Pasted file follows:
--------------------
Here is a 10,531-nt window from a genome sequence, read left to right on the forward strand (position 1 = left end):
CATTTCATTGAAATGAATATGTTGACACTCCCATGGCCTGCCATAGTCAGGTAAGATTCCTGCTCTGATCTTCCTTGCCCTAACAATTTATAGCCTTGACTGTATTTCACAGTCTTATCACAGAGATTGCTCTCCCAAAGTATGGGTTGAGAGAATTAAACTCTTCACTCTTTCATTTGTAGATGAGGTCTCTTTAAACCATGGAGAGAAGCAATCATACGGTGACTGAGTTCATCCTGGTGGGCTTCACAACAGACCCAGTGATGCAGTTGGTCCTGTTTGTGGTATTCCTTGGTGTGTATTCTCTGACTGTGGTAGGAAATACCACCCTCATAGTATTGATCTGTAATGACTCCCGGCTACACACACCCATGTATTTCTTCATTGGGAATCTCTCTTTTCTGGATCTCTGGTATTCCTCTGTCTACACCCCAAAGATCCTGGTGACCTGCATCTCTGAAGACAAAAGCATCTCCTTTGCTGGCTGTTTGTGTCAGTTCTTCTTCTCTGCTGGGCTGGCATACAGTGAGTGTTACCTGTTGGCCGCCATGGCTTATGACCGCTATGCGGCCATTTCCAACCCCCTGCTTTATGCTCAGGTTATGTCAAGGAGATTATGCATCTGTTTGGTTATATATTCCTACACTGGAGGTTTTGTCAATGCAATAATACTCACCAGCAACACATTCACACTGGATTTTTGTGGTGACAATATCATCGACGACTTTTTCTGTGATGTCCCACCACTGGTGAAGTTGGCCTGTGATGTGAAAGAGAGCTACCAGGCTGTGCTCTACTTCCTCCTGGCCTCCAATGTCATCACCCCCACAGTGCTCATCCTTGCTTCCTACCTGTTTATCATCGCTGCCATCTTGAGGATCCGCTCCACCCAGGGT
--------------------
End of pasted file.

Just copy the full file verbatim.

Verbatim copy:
Here is a 10,531-nt window from a genome sequence, read left to right on the forward strand (position 1 = left end):
CATTTCATTGAAATGAATATGTTGACACTCCCATGGCCTGCCATAGTCAGGTAAGATTCCTGCTCTGATCTTCCTTGCCCTAACAATTTATAGCCTTGACTGTATTTCACAGTCTTATCACAGAGATTGCTCTCCCAAAGTATGGGTTGAGAGAATTAAACTCTTCACTCTTTCATTTGTAGATGAGGTCTCTTTAAACCATGGAGAGAAGCAATCATACGGTGACTGAGTTCATCCTGGTGGGCTTCACAACAGACCCAGTGATGCAGTTGGTCCTGTTTGTGGTATTCCTTGGTGTGTATTCTCTGACTGTGGTAGGAAATACCACCCTCATAGTATTGATCTGTAATGACTCCCGGCTACACACACCCATGTATTTCTTCATTGGGAATCTCTCTTTTCTGGATCTCTGGTATTCCTCTGTCTACACCCCAAAGATCCTGGTGACCTGCATCTCTGAAGACAAAAGCATCTCCTTTGCTGGCTGTTTGTGTCAGTTCTTCTTCTCTGCTGGGCTGGCATACAGTGAGTGTTACCTGTTGGCCGCCATGGCTTATGACCGCTATGCGGCCATTTCCAACCCCCTGCTTTATGCTCAGGTTATGTCAAGGAGATTATGCATCTGTTTGGTTATATATTCCTACACTGGAGGTTTTGTCAATGCAATAATACTCACCAGCAACACATTCACACTGGATTTTTGTGGTGACAATATCATCGACGACTTTTTCTGTGATGTCCCACCACTGGTGAAGTTGGCCTGTGATGTGAAAGAGAGCTACCAGGCTGTGCTCTACTTCCTCCTGGCCTCCAATGTCATCACCCCCACAGTGCTCATCCTTGCTTCCTACCTGTTTATCATCGCTGCCATCTTGAGGATCCGCTCCACCCAGGGT